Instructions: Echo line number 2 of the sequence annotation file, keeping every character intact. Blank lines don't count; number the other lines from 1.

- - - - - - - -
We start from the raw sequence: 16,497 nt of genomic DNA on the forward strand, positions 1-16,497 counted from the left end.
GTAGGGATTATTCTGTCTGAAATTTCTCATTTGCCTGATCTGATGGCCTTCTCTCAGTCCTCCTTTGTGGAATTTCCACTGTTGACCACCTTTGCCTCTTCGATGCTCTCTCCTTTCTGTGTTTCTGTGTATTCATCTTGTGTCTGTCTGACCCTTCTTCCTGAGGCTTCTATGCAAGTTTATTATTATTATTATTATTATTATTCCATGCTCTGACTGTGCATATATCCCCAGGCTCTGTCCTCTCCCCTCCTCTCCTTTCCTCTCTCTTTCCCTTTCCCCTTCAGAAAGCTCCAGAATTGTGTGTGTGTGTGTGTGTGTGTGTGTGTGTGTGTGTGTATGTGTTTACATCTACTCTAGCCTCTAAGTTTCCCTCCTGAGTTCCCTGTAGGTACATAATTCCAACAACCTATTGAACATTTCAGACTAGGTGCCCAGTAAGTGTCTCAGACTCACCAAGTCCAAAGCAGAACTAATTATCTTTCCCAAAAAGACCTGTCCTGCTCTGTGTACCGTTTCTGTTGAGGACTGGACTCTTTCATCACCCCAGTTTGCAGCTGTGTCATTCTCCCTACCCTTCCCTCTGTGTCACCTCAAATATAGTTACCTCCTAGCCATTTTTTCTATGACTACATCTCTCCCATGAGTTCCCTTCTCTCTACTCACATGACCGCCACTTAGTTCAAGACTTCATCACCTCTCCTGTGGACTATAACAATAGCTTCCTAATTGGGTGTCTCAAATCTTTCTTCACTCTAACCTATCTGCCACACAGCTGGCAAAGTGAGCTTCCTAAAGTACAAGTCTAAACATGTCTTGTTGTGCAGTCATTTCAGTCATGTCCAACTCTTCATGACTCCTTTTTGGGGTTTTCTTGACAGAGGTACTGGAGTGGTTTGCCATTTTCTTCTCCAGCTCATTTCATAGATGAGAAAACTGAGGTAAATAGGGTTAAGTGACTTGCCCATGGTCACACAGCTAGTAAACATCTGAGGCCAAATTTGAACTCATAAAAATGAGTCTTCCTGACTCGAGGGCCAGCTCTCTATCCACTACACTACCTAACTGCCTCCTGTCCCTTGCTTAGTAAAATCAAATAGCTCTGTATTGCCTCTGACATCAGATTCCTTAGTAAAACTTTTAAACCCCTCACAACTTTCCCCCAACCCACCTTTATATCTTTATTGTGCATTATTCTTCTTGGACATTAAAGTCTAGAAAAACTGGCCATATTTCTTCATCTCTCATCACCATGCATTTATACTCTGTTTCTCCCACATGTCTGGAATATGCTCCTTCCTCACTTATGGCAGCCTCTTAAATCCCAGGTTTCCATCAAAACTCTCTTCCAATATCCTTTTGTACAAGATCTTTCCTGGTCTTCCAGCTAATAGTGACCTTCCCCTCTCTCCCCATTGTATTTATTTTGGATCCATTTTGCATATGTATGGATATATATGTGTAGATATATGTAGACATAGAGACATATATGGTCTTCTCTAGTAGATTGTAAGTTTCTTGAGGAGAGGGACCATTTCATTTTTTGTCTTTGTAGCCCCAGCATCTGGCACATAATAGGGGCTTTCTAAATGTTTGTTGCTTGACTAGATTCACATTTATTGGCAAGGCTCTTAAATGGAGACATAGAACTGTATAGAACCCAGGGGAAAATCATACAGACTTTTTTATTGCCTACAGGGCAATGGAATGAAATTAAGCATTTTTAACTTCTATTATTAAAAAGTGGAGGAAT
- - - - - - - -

GTAGGGATTATTCTGTCTGAAATTTCTCATTTGCCTGATCTGATGGCCTTCTCTCAGTCCTCCTTTGTGGAATTTCCACTGTTGACCACCTTTGCCTCTTCGATGCTCTCTCCTTTCTGTGTTTCTGTGTATTCATCTTGTGTCTGTCTGACCCTTCTTCCTGAGGCTTCTATGCAAGTTTATTATTATTATTATTATTATTATTCCATGCTCTGACTGTGCATATATCCCCAGGCTCTGTCCTCTCCCCTCCTCTCCTTTCCTCTCTCTTTCCCTTTCCCCTTCAGAAAGCTCCAGAATTGTGTGTGTGTGTGTGTGTGTGTGTGTGTGTGTGTGTGTATGTGTTTACATCTACTCTAGCCTCTAAGTTTCCCTCCTGAGTTCCCTGTAGGTACATAATTCCAACAACCTATTGAACATTTCAGACTAGGTGCCCAGTAAGTGTCTCAGACTCACCAAGTCCAAAGCAGAACTAATTATCTTTCCCAAAAAGACCTGTCCTGCTCTGTGTACCGTTTCTGTTGAGGACTGGACTCTTTCATCACCCCAGTTTGCAGCTGTGTCATTCTCCCTACCCTTCCCTCTGTGTCACCTCAAATATAGTTACCTCCTAGCCATTTTTTCTATGACTACATCTCTCCCATGAGTTCCCTTCTCTCTACTCACATGACCGCCACTTAGTTCAAGACTTCATCACCTCTCCTGTGGACTATAACAATAGCTTCCTAATTGGGTGTCTCAAATCTTTCTTCACTCTAACCTATCTGCCACACAGCTGGCAAAGTGAGCTTCCTAAAGTACAAGTCTAAACATGTCTTGTTGTGCAGTCATTTCAGTCATGTCCAACTCTTCATGACTCCTTTTTGGGGTTTTCTTGACAGAGGTACTGGAGTGGTTTGCCATTTTCTTCTCCAGCTCATTTCATAGATGAGAAAACTGAGGTAAATAGGGTTAAGTGACTTGCCCATGGTCACACAGCTAGTAAACATCTGAGGCCAAATTTGAACTCATAAAAATGAGTCTTCCTGACTCGAGGGCCAGCTCTCTATCCACTACACTACCTAACTGCCTCCTGTCCCTTGCTTAGTAAAATCAAATAGCTCTGTATTGCCTCTGACATCAGATTCCTTAGTAAAACTTTTAAACCCCTCACAACTTTCCCCCAACCCACCTTTATATCTTTATTGTGCATTATTCTTCTTGGACATTAAAGTCTAGAAAAACTGGCCATATTTCTTCATCTCTCATCACCATGCATTTATACTCTGTTTCTCCCACATGTCTGGAATATGCTCCTTCCTCACTTATGGCAGCCTCTTAAATCCCAGGTTTCCATCAAAACTCTCTTCCAATATCCTTTTGTACAAGATCTTTCCTGGTCTTCCAGCTAATAGTGACCTTCCCCTCTCTCCCCATTGTATTTATTTTGGATCCATTTTGCATATGTATGGATATATATGTGTAGATATATGTAGACATAGAGACATATATGGTCTTCTCTAGTAGATTGTAAGTTTCTTGAGGAGAGGGACCATTTCATTTTTTGTCTTTGTAGCCCCAGCATCTGGCACATAATAGGGGCTTTCTAAATGTTTGTTGCTTGACTAGATTCACATTTATTGGCAAGGCTCTTAAATGGAGACATAGAACTGTATAGAACCCAGGGGAAAATCATACAGACTTTTTTATTGCCTACAGGGCAATGGAATGAAATTAAGCATTTTTAACTTCTATTATTAAAAAGTGGAGGAAT